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Scrap Bag Challenge

Simply Quilts challenges three talented quilt designers to make a quilt using 103 five-inch squares of fabric from the scrap bag!

Simply Quilts challenges three talented quilt designers to make a quilt using 103 five-inch squares of fabric from the scrap bag! The fabric selection includes three novelty fabrics thrown into a mix of reproductions, stripes, lights, mediums, darks and more. These quilters rose to the challenge with three great quilts and hardly any fabric to spare!

Carolyn Reese's Scrappy Shaded 9-Patch
Instructions provided courtesy of designer Carolyn Reece.

This quilt teaches a lesson about value of fabric. The smaller the square, the less important the design and color become and the more important the value becomes.

Since the fabrics from the scrap bag didn't have enough light value in the pack, I turned some of the medium colors "wrong" side up to render a lighter value.

Materials and Tools:

103, 5" squares of fabrics
1/2 yard of two fabrics for borders and bindings (P&B Textiles)
backing fabric
batting
rotary cutter
small rotary mat
6 or 6-1/2" square ruler
6" x 24" ruler
iron
sewing machine
thread, scissors, seam ripper

Steps:

1. Divide fabric into three piles using value — dark, medium and light.

2. Cut each of the five-inch squares into 2-1/4-inch squares and
rendering four stacks each of dark, medium and light.

3. Sew these into shaded 9-Patch blocks with five dark blocks and four light blocks. It's not necessary to match colors — just take care not to sew the same fabric together. Arrange blocks in a 9-Patch configuration to make the quilt top.

4. Add borders, batting, backing and binding and quilt as desired. Finished size is approximately 39 inches square with borders.

Tom Russell's Scrap Bag Bouquet
Instructions provided courtesy of designer Tom Russell.

Materials and Tools:

103, 5" squares
lightweight fusible web
black embroidery floss
assorted black beads and buttons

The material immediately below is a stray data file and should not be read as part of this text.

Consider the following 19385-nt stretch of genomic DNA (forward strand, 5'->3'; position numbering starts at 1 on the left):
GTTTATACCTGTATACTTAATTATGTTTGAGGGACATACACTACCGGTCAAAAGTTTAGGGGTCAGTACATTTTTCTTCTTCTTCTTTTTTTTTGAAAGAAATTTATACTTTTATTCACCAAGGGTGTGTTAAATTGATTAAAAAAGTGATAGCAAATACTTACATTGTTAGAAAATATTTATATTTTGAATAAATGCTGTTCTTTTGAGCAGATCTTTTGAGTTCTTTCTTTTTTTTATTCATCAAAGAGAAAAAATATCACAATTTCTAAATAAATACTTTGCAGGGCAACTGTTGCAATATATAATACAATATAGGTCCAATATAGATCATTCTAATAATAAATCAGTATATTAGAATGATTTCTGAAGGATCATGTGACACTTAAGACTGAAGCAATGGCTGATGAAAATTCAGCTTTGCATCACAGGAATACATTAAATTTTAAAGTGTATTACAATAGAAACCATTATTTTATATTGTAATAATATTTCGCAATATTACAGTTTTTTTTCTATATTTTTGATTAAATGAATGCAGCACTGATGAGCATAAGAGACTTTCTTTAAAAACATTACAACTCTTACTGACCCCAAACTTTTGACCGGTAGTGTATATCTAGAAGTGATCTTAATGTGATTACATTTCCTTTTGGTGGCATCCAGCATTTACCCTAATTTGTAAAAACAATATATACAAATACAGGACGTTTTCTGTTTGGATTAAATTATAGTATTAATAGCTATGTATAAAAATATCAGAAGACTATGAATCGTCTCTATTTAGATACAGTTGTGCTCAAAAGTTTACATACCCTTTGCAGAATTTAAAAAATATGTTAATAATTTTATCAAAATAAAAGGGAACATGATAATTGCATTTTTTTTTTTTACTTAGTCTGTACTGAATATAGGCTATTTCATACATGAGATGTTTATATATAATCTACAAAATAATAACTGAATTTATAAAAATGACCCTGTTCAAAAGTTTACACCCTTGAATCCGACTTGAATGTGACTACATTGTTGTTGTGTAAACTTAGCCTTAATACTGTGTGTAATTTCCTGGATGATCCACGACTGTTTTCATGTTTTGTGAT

Steps:

Background
1. Create the background using 36 dark and medium-dark five-inch squares. Arrange them in a pleasing manner of six across and six down. Do not include black in this group of colors.

2. Sew the 16 blocks in the center of the panel together to create a unit that is four blocks across and four blocks down. Set this unit aside.

3. Cut four, five-inch squares into one-inch strips. Join four of these one-inch units end to end. If using different fabrics, alternate the patterns. Create four of these units. After units are joined together, fold in half and press to create a 1/2-inch wide strip that will be attached to the center unit as a flange (before the outer border is applied).

4. Place the raw-edge of the flange to raw-edge of center unit and sew 1/8 inch from the outside edge of flange to secure it to panel. Sew flange in this order: top, bottom, left and right. Panel center is now complete.

5. Join remaining blocks into strips. Attach strips to center unit using 1/4-inch seam allowance.

Flowers
1. To create the flowers, use a compass, or dishes/glassware (or anything round to trace) to make circle templates. For the quilt seen here, you will need the following sizes:
- 1''
- 1 1/4''
- 1 1/2''
- 2''
- 3''
- 5''
- 6''
- 7 1/4''
- 10 1/2''

2. Group the remaining fabric squares by color, sorting reds, yellows, blues, purples, pinks, etc. To create large scrappy flowers, cut seven squares from the same color group into 3/4-, one-, 1-1/2-, and two-inch width strips. After cutting, rejoin strips to create a string-pieced unit that measures roughly 12 inches square. To create the other larger string flowers, join four fabrics in the same color family into units and set aside for bases for the larger flower rings. If you want to create a more string-pieced look, cut the fabrics up in random sizes, and join them together again until you create units that are roughly eight inches square. This is an improvisational style of appliqué quilt, so you make as many flowers as you’d like. Keep in mind as you are making the larger flower units that you will be working toward creating a flower, so think about color placement as you go along. Once you have the larger units together, it is time to start making flowers.